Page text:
Sale of illegal repeaters, boosters: DoT cautions e-commerce companies to abide by rules


The telecom department has warned e-commerce companies over illegal facilitation and sale of unauthorised mobile signal boosters and repeaters on online platforms, and has asked them to adhere to the rules. The Department of Telecom (DoT) had rapped e-commerce businesses on the issue, on several occasions, and had also made it clear that these companies cannot shrug off their responsibilities merely by claiming that their role was limited to that of a facilitator of the marketplace.

DoT, in its notification in May 2019, had said “e-commerce websites are equally responsible for facilitating such illegal transactions and must ensure that the sellers and buyers engaging in such transactions are in possession of the necessary licences and approval as mandated by the Department”.

It is pertinent to mention here that the Cellular Operators’ Association of India (COAI) has been flagging the rampant sale of mobile signal boosters and repeaters on e-commerce sites, despite restrictions.

On Friday, the industry body had urged DoT to take strict measures to ensure complete ban on sale of illegal repeaters and boosters, offline or online via e-commerce websites, as it sought the government’s urgent intervention to “curb this menace”.

COAI in its latest letter to DoT has said that though some e-commerce companies have terminated sale of such equipment from their website/ platform after the association’s detailed assertions on the issue, others continue to sell them.

Notably, the Wireless Planning and Co-ordination (WPC) Wing under DoT has earlier too issued explicit communication on the issue – in May 2016, April 2017 and and May 2019. In each of these instances, it had come down heavily on online sale and purchase of wireless equipment through e-commerce platforms and asked companies to comply.

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It has repeatedly asserted that where there is licensing or statutory requirements on telecom equipment being sold or purchased, it will be the responsibility of those selling or purchasing it, as well as of the online intermediaries facilitating such sale and purchase to ensure that the relevant statutes of the government are not violated.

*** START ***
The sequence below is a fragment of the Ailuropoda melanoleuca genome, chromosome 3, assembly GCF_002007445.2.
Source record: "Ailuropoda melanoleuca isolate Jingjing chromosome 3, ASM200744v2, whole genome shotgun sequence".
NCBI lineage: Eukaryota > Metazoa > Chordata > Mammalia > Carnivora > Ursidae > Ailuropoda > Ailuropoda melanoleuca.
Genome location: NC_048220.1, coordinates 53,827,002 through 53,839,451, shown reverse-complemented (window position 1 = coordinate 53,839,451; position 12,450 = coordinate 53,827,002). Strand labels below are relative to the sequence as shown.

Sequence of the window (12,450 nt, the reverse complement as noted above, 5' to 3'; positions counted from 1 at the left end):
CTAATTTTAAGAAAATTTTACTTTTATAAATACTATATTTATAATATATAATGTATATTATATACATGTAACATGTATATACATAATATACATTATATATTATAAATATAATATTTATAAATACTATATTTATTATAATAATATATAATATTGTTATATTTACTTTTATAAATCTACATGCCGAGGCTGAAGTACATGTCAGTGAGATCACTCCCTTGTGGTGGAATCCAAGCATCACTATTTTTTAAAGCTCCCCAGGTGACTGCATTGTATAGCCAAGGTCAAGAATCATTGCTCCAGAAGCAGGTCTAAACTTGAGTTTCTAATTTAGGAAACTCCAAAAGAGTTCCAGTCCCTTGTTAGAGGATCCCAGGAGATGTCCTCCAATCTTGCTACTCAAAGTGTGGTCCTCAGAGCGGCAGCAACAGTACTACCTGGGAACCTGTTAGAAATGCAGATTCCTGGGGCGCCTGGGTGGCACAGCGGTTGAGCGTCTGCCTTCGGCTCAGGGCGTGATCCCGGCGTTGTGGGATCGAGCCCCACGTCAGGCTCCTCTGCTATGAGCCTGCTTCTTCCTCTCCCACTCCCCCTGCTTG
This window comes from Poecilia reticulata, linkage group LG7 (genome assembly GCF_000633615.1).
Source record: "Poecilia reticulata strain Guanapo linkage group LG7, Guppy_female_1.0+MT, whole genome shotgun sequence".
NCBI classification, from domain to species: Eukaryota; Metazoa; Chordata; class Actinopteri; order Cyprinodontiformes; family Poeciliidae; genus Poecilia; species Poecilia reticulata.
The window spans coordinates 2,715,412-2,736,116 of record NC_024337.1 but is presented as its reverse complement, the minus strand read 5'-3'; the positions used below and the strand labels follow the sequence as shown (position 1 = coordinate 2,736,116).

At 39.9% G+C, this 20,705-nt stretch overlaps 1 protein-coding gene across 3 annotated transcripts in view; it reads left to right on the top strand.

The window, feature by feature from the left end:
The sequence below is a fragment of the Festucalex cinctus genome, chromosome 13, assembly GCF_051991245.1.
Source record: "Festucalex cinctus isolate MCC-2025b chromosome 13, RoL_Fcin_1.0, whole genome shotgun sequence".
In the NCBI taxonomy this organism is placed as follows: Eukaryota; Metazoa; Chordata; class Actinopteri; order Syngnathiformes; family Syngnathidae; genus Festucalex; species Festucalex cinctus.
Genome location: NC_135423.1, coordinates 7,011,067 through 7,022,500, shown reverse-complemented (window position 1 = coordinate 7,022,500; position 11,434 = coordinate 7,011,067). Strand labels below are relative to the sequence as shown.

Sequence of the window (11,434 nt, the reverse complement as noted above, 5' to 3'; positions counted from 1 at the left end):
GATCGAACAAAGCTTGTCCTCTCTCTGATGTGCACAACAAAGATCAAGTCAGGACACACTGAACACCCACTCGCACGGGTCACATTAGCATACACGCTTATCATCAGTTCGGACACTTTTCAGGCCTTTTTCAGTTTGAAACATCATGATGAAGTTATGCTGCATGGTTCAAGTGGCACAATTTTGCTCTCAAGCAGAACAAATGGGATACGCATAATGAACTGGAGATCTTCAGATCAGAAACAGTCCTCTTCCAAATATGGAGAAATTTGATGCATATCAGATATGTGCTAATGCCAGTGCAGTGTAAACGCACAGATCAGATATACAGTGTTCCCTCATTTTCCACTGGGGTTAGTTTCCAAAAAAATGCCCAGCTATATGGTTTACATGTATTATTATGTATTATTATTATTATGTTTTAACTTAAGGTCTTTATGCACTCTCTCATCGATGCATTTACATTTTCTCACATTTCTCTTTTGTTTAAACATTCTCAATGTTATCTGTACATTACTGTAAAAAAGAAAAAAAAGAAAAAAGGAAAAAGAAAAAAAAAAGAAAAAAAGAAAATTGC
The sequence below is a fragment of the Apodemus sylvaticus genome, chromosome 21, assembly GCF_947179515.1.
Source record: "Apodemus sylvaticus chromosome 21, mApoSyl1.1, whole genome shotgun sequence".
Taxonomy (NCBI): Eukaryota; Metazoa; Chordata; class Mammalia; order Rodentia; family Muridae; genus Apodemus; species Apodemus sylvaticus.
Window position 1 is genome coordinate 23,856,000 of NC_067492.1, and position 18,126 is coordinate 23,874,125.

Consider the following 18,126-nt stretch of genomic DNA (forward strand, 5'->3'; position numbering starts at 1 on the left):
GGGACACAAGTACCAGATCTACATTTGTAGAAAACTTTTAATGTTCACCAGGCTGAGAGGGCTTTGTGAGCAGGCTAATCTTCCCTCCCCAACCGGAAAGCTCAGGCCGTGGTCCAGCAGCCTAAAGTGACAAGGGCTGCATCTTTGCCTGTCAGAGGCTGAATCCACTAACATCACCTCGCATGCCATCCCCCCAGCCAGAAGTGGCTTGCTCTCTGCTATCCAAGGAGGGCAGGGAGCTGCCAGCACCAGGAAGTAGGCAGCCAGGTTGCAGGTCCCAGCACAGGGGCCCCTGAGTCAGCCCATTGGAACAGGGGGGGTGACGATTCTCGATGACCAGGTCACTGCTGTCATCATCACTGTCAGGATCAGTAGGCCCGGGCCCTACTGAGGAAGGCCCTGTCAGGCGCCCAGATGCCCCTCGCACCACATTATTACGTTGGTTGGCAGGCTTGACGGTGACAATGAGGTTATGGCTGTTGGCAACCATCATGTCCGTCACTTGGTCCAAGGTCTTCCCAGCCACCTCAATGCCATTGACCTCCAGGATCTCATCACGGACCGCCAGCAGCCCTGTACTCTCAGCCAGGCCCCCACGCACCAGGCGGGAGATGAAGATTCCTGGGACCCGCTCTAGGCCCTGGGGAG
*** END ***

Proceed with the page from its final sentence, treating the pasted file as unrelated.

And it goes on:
In its notification in May 2019, WPC had mentioned that the provisions of the Indian Telegraph Act and Indian Wireless Telegraphy Act strictly forbids the possession, establishing, maintaining or working of unauthorised telegraph.

“In addition to the above the WPC Wing, vide its order dated May 15, 2015 had informed the e-commerce sites that as per the Indian Wireless Telegraphy (Possession) Rules 1965, no person or dealer shall sell or hire a wireless set/equipment to any person, unless such person/dealers hold a valid dealers possession licence (DPL).

“The DPL holder can also sell wireless set/equipment only to such persons/entity that hold an authorisation issued by this Ministry to establish a wireless telegraph under the Indian Telegraph Act 1885,” it had said.

Brushing off arguments that role of e-commerce websites is that of an intermediary only, it had reminded that clarification was issued previously too making it unequivocally clear that e-commerce portals are operating as “online marketplace” and hence covered under IT Act as intermediaries.

It is the responsibility of the intermediaries to follow certain due diligence guidelines as stated in the norms. Citing the DPL requirement by the seller and the licence and permit requirements for the purchaser, WPC had said that online intermediaries need to ensure that these statutory requirements are fulfilled.

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Drawing attention to provision of existing acts, subordinate rules and, orders and relevant facts, WPC had at that time asked companies to take immediate corrective measures to remove the display and the sale of unauthorized boosters from respective websites and ensure compliance with the stated rules.

The telecom industry has been voicing concerns over how illegal repeaters have “become a major nuisance” and “one of the biggest cause” for customers facing mobile network issues like call drops and low data speeds.

Boosters or repeaters, as they are commonly called, are being increasingly installed over the last few years. The equipment works by drawing in available mobile tower signals in low connectivity areas and amplifying and distributing it in small, concentrated locations, such as a building or a cluster of buildings.

In the past, boosters have been used by the operators in areas where mobile towers cannot be installed easily.

The telecom service providers make sure that installing a repeater doesn’t hamper the network coverage for people outside the distribution area and does not interfere with other operators’ allotted spectrum frequency, COAI said in its recent letter to DoT.

Highlighting the industry’s painpoint, COAI had said that grey market outlets and online e-commerce stores are making illegal low cost repeaters available for anyone to buy and install illegally. These repeaters are installed by unauthorised agencies at homes, offices, hostels and guest houses to boost mobile signal strengths.

The industry rues that such wide band devices draw in network signals to provide connectivity to a particular building or area in an unregulated manner, thereby depleting the network strength in other surrounding areas and results in call drops and depleted network quality.

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